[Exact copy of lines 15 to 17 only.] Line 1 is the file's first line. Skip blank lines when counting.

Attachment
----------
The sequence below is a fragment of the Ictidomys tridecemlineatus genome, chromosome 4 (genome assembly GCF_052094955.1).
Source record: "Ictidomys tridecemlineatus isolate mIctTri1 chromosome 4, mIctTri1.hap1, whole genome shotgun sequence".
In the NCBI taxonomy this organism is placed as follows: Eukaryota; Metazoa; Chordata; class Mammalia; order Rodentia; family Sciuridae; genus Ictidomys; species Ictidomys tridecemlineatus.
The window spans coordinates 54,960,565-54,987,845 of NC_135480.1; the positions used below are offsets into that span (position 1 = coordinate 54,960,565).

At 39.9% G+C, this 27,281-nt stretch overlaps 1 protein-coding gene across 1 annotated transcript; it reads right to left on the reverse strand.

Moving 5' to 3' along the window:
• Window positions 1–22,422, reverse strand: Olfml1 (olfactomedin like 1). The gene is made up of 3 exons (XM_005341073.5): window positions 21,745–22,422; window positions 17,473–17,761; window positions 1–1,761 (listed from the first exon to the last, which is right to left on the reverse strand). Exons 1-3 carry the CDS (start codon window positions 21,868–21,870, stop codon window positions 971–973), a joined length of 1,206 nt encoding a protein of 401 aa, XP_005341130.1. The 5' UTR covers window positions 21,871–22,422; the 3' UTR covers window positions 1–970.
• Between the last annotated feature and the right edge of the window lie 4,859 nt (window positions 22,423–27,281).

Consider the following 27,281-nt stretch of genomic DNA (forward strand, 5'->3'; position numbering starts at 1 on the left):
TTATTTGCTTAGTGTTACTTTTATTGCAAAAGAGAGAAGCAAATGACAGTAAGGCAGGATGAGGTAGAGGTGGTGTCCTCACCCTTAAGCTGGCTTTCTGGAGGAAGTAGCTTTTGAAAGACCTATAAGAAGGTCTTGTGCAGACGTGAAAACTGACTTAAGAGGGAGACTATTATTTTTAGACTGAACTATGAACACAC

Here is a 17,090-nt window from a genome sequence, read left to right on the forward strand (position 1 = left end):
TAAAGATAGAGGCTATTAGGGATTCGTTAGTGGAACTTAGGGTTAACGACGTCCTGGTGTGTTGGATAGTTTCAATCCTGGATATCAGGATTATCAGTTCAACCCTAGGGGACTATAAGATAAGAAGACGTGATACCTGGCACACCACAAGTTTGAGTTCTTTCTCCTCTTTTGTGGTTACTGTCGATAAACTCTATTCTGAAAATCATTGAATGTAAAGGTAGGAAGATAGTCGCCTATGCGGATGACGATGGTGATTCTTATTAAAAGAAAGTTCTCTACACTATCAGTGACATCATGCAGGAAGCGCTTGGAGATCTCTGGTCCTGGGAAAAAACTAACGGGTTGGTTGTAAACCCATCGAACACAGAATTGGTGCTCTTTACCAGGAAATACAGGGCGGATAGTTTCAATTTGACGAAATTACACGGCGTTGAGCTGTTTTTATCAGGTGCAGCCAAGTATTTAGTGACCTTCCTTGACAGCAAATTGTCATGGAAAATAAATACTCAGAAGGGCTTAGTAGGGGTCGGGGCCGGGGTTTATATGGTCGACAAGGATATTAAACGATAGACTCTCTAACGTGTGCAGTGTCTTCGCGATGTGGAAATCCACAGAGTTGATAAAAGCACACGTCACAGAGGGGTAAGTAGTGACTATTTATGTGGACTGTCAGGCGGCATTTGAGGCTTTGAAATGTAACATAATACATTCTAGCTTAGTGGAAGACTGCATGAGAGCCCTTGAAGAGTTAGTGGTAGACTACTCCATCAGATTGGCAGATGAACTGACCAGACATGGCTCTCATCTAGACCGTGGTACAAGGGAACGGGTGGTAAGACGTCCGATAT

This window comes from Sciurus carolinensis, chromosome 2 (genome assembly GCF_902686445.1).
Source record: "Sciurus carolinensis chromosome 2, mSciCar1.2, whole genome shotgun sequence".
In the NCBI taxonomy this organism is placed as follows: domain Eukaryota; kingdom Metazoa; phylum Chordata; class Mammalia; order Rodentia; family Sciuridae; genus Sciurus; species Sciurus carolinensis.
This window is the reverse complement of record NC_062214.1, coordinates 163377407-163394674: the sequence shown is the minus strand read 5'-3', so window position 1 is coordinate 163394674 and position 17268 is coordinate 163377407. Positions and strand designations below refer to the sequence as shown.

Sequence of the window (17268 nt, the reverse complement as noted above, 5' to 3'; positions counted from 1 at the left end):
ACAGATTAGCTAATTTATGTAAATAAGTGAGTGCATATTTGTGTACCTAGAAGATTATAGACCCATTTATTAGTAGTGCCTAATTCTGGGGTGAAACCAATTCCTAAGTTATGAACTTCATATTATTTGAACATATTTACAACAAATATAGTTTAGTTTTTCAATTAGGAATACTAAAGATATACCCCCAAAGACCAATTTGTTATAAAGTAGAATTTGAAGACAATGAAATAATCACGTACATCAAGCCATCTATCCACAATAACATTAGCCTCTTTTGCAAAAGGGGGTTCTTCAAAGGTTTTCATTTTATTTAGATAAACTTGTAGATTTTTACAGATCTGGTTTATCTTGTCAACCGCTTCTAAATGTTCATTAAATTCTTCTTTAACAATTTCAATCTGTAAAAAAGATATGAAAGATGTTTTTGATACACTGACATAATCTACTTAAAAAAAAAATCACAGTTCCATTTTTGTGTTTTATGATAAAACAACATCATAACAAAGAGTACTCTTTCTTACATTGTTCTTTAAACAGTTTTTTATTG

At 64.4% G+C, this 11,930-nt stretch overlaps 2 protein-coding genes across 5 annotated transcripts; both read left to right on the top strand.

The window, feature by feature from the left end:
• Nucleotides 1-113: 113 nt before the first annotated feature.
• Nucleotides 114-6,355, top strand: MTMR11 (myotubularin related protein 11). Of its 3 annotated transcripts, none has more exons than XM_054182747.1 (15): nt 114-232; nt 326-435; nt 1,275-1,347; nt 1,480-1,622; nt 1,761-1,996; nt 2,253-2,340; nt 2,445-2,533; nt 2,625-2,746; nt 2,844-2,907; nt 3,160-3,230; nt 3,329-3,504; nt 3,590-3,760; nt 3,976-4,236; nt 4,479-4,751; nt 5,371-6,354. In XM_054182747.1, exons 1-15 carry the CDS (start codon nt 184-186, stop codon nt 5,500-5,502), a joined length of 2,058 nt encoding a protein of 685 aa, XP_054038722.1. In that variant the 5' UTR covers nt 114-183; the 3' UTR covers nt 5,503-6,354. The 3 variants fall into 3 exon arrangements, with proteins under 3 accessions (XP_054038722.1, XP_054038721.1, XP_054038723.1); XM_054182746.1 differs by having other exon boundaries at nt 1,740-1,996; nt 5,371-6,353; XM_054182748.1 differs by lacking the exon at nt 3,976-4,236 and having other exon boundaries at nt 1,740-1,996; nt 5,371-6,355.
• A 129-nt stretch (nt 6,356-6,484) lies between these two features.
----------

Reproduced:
In the NCBI taxonomy this organism is placed as follows: domain Eukaryota; kingdom Metazoa; phylum Chordata; class Mammalia; order Rodentia; family Sciuridae; genus Sciurus; species Sciurus carolinensis.
This window is the reverse complement of record NC_062214.1, coordinates 163377407-163394674: the sequence shown is the minus strand read 5'-3', so window position 1 is coordinate 163394674 and position 17268 is coordinate 163377407. Positions and strand designations below refer to the sequence as shown.

Sequence of the window (17268 nt, the reverse complement as noted above, 5' to 3'; positions counted from 1 at the left end):